Actually, the jury didn't really say that. It said that the prosecution didn't prove that she had taken the child's life either deliberately or accidentally, that the evidence presented didn't meet the test of being beyond a reasonable doubt which is the cornerstone of our criminal justice system, especially in capital crimes.
It is rare for a jury to step up to that responsibility these days and those Floridians who traveled from St. Petersburg to Orlando to hear this tragic case should be lauded. They did their job quickly and efficiently and then quietly retired, forgoing efforts by the sensationalists in our business immediately afterwards to question them about what brought them to their conclusion on the core charges of the indictment against the 25-year-old mother.
The judge now says that Anthony could go free as soon as next week because of time served and good behavior.
It would have been easy for the 12 men and women to ignore the fact that the prosecution's case was built on evidence vulnerable to impeachment. The evidence was wholly circumstantial without forensic or eyewitness corroboration. In fact, the prosecution was left to make its case on suppositions easy enough for the gallery to believe but not in the jury box where a higher standard prevailed. The strategy failed despite the fact that the millions who sat glued to their favorite cable channels overwhelmingly bought her guilt.
This was not the O.J. Simpson case where solid evidence of guilt was impugned by those presenting it. It was not a jury that voted its sentiments, clearly ignoring the facts. It was a panel of citizens who understood that convicting on a death penalty charge needed the most convincing evidence.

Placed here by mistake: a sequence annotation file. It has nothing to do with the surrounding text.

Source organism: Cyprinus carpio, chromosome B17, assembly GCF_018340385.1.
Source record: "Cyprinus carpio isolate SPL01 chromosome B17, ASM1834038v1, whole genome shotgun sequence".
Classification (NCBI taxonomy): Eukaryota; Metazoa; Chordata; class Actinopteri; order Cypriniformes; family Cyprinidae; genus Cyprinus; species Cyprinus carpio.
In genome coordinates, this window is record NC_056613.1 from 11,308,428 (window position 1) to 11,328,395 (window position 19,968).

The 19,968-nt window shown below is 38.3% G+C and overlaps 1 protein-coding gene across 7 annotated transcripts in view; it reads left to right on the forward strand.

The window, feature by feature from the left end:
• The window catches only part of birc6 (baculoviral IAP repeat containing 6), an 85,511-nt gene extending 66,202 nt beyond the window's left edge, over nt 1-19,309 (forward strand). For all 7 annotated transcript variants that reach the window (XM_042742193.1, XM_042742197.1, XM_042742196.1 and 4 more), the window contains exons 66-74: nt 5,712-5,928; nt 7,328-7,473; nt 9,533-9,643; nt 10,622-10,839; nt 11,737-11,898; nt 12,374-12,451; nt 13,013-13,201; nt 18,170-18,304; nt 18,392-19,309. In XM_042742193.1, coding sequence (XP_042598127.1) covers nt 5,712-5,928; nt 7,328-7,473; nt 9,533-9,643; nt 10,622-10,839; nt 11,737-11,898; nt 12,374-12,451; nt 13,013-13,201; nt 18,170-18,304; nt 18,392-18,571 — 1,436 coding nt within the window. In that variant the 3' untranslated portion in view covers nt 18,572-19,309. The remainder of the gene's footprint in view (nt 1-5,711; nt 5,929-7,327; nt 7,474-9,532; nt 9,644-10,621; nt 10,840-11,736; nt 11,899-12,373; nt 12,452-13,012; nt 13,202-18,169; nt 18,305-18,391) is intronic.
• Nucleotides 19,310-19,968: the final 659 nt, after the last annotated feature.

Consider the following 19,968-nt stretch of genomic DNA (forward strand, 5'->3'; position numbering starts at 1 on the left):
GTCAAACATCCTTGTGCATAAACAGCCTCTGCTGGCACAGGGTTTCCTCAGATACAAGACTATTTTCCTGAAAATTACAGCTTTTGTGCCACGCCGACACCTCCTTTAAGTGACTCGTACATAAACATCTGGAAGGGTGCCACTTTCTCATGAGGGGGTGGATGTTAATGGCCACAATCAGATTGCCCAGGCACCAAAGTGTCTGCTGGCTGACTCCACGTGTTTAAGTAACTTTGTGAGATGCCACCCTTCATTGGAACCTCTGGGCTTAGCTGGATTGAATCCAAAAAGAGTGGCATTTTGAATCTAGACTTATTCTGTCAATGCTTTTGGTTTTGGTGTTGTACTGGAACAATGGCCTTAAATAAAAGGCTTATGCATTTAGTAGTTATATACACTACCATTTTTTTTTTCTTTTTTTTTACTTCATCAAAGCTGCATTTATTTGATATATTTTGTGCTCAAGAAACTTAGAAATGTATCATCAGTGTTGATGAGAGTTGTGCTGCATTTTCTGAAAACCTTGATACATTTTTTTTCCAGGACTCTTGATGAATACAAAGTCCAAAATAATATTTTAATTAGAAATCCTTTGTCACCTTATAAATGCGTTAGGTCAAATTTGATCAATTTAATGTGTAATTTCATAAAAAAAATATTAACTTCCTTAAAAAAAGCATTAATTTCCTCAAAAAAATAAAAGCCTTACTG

In reality this was a small time case involving a mildly attractive single mother who longed to be a party girl and her precious daughter that grew into almost a national obsession from the mouths of a half-dozen talking heads desperate to build cable audience in the Simpson mode. Chief among them was Nancy Grace who on her nightly show made the case a cause celebre, coining the phrase "Tot Mom" to describe Anthony and unfortunately on at least one occasion apparently pronouncing her guilty.
The media circus that grew out of this is not new. What is new is that before Simpson and the ascent of cable, much of the same thing was occurring in newspapers. The Leopold and Loeb case in Chicago in the '20s and the Dr. Sam Sheppard case in the 1950s in Cleveland are prime examples.
The Sheppard incident produced a Supreme Court decision condemning the journalists who the court said created an atmosphere that deprived Sheppard of a fair trial by an impartial jury. The television series and movie, "The Fugitive," grew out of that case and its final TV episode drew the largest audience of any of its kind up until then, giving us a preview of what was to come.
That the court was able to protect the sanctity of the jury in the Anthony case from the taint of florid, sensational "journalism" is somewhat of a miracle even by selecting it from a pool 90 miles from Orlando and sequestering it for the duration of the trial.
The atmosphere outside the courtroom could only be described as ghoulish with mobs of thrill seekers fighting to get in and others visiting Anthony's neighborhood and even the site where Caylee Marie's body was found.
But if Casey Anthony didn't do it, who did? The circumstances of her tragic death may never be sorted out. Not even when, where and how she was killed. There isn't any other suspect, not even the father who the defense maintained tried to cover up the child's death as an accident.
Remember, the jury didn't say she didn't do it, just that it wasn't proven. Like it or not, that's the law.
Dan K. Thomasson is former editor of the Scripps Howard News Service.